Watchdogs in Europe are blasting Meta over its decision to charge Facebook and Instagram users for ad-free versions of the apps.
The large umbrella group European Consumer Organization said in a complaint filed Thursday with consumer protection authorities that Meta uses “unfair, deceptive and aggressive practices” when informing consumers about the new ad-free plans.
“The choice the tech giant is currently providing to consumers is unfair and illegal -- the millions of European users of Facebook and Instagram deserve far better than this,” Ursula Pachl, deputy director general of the European Consumer Organization, stated.
The organization's complaint comes in response to Meta's new ad-free options that allow residents of the European Union, European Economic Area and Switzerland to pay around $11 or $14 a month (depending on location) for ad-free versions of Facebook and Instagram on Android or iOS operating systems. People in those areas can continue to access ad-free versions of Instagram and Facebook, but only if they accept personalized ads.
Meta has said its new paid option will enable it to comply with recent decisions interpreting privacy regulations -- including ruling requiring the company to obtain consumers' express consent to online behavioral advertising.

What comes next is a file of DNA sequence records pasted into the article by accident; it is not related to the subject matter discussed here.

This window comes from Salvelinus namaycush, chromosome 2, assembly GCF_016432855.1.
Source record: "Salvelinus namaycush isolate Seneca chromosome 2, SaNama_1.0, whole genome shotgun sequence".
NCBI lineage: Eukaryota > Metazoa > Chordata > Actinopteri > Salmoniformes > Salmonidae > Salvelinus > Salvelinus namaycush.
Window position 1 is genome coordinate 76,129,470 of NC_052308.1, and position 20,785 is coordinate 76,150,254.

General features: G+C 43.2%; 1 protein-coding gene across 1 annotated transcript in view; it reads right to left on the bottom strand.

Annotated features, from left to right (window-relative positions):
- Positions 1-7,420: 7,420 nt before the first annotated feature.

But the European Consumer Organization and 19 of its members contrend that Meta is giving consumers “misleading and incomplete information” about the plans, and also uses “aggressive” techniques that force people to make fast decisions.
“Through persistence and by creating a sense of urgency, Meta pushes consumers into making a choice they might not want to take,” the group stated.
The organization also says Meta misleads consumers by characterizing the version with ads as “free,” arguing that consumers who use the non-paid service pay by providing Meta with their data.
Earlier in the week, the privacy activist organization nyob (none of your business) filed separate complaint about Meta's new plans with Austria's privacy regulator.
That group said Meta's fees were too high, and warned that other tech companies could follow Meta's lead.
“If Meta is successful in defending this new approach, it is likely to set off a domino effect,” the group wrote. “Already now, TikTok is reportedly testing an ad-free subscription outside the US. Other app providers could follow in the near future, making online privacy unaffordable.”